All he had to do was a harmony a third above mine, some ooh’s and ah’s etc. We called out his name—no answer. We looked down the hallway—no Joey. He was gone and had taken every grain of the white powdery substance with him. We were pissed, but no one more so than the engineer who was part owner of the drug. The session was over. We did finish it with Brent Nelson singing the high harmony at some other studio in the San Fernando Valley since nobody heard a thing from Joey after that.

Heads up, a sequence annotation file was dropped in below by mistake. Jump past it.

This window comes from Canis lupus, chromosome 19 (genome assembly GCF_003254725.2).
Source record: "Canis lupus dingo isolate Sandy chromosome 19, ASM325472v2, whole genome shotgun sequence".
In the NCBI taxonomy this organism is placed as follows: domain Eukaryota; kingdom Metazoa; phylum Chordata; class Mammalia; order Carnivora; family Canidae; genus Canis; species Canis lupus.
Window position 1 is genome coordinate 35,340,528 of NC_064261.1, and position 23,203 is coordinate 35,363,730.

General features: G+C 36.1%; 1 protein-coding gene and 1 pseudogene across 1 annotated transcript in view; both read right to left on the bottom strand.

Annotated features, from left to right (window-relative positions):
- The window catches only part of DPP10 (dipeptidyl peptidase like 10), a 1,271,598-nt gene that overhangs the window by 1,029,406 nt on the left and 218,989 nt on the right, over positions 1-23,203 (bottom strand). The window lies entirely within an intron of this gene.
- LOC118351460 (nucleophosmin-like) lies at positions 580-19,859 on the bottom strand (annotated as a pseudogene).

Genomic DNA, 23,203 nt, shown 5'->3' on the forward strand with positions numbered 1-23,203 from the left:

I did see Joey one last time in the middle or tail end of the eighties. He had married a woman named Faith who had a young daughter, Nina, and he was an instant family man. I was hoping the stability of married life would straighten him out, and it did for awhile, but it didn't take. He left Faith and Nina, or he was released, and once again he was a wild single man on the loose and left to his own destructive devices. He was trying and failing miserably at getting sober. I myself was having a rough time and was at an AA meeting in Hollywood when I recognized that chipmunk smile and machine gun laugh of Joey’s. We thought it would be great to catch up on some old times so we decided to go to the Café Figaro to talk and just hang out. He said he had been in and out of rehabilitation centers so often they had his name permanently attached to the door—the Joseph Hamilton wing. He was having a really rough time and I felt bad for him. Even though he had almost single-handedly ruined the session for Last Autograph, I forgave him. What else could I do? He was a poor lost soul who was too caught up in his own self destructive patterns he couldn't escape from. I was bad enough, and Stephen and Larry had their problems, but Joey’s problems were more than all of ours put together. He went in and out of rehab center for the next few years and sadly passed away in 1993 from complications of hepatitis—he had all three kinds, A, B and C. His brother Jeffrey died at the same age in 1995 from the same disease—both at the tender age of 41. I was greatly saddened by Joey’s death (and Jeffrey’s too), but more so by the fact that I never really got to know him. He was a bit of a loner and ran around with a select crowd of people that I never wanted to associate with—nobody in the band did. Joey was stoic and, as I said before, he was harder to read than Finnegan’s Wake by James Joyce. Joey was a great singer and a great athlete, but as a person he never did reach his potential and was a disappointment to not only his friends and family, but to himself. I guess it was hard for him to live up to the expectations of his father, Joe, and his step mother, Carol Burnett. I wish that he had tried a little harder to push through his pain and deal with his demons, which were more than plentiful. I still think about him from time to time with an air of sadness and regret.